The state-owned National Bank of Egypt said on Monday it would start offering foreign investors callable dollar options as part of an effort to lure foreign investment back into the country.
Group Head of Treasury and Capital Markets at the bank, Amr Mostafa, told Reuters in a phone interview the move was intended to reassure investors in the debt capital market.
“We are offering this for potential investors who want to invest and make a carry trade so they would make some yield pickup if they compare it to investing in dollars,” he said.
Egypt, which relies heavily on imports, has been starved of foreign currency since a popular uprising in 2011 drove away tourists and foreign investors. Its reserves fell from $36 billion in 2011 to around $16.5 billion in February.
The move is the latest in a series of steps to attract dollar liquidity into the banking system.
Earlier on Monday the central bank devalued the pound to 8.85 per dollar from 7.7301.
Egypt’s top two state banks, the National Bank of Egypt and Banque Misr, announced soon after that they will offer Egyptian pound investment certificates with a 15 percent yield in return for foreign currency. Bankers, expecting a rise in key interest rates at the next monetary policy meeting on Thursday, bid aggressively at Monday’s 5-year and 10-year treasury bond auctions, causing yields to jump sharply.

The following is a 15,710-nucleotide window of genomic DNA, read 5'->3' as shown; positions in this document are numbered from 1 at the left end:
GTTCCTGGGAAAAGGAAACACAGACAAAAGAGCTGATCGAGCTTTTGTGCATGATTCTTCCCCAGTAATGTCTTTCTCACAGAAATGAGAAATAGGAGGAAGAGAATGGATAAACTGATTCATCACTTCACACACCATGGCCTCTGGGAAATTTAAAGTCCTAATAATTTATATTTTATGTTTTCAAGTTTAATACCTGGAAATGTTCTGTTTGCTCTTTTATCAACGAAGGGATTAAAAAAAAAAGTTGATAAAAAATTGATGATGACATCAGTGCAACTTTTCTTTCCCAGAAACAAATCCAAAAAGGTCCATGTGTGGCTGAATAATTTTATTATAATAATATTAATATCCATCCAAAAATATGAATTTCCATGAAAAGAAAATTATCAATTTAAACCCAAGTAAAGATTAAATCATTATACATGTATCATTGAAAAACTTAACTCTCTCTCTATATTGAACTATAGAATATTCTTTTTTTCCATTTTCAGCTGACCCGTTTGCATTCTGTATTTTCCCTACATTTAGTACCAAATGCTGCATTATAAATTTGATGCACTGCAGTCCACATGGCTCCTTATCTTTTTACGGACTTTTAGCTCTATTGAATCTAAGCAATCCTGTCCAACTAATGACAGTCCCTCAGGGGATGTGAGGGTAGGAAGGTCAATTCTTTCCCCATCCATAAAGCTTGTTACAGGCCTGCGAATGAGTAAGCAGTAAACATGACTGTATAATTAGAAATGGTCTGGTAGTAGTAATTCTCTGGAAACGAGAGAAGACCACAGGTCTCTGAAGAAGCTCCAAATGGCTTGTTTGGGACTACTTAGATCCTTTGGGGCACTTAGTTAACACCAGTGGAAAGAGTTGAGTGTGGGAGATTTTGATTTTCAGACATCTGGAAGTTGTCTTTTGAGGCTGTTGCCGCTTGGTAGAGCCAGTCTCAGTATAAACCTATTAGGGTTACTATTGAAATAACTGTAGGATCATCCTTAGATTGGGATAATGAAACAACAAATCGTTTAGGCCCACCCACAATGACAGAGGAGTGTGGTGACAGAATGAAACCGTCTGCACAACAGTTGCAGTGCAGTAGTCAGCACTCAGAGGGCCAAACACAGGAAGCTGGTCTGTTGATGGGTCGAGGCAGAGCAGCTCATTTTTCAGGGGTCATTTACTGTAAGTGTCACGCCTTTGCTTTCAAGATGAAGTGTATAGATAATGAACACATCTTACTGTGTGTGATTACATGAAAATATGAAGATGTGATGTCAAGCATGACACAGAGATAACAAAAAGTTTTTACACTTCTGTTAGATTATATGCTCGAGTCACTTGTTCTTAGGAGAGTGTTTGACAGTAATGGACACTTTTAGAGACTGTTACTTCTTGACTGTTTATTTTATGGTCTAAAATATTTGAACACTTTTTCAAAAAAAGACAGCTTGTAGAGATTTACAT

Interest rates in Egypt are already high, with the overnight deposit rate at 9.25 percent and the overnight lending rate at 10.25 percent.
Mostafa said that through the call option investors wishing to invest in Egyptian treasury bills could buy three, six, nine-month or one-year options, guaranteeing the price and availability of dollars.
“So whenever they want to exit the market they will get out at the strike price at which they bought the option and we guarantee the availability of the dollars for their investment in Egyptian pounds totally, which is the principal plus the interest or capital gains they make,” Mostafa said.
He said that the bank had already seen interest in the callable options.
“Some people are asking about size, some are asking about technicalities and we are getting many calls,” he said.
“I think there will be decent demand.” Foreigners’ holdings of local treasury bills have fallen well below $1 billion from over $10 billion at the end of 2010, bankers say.SHOW MORE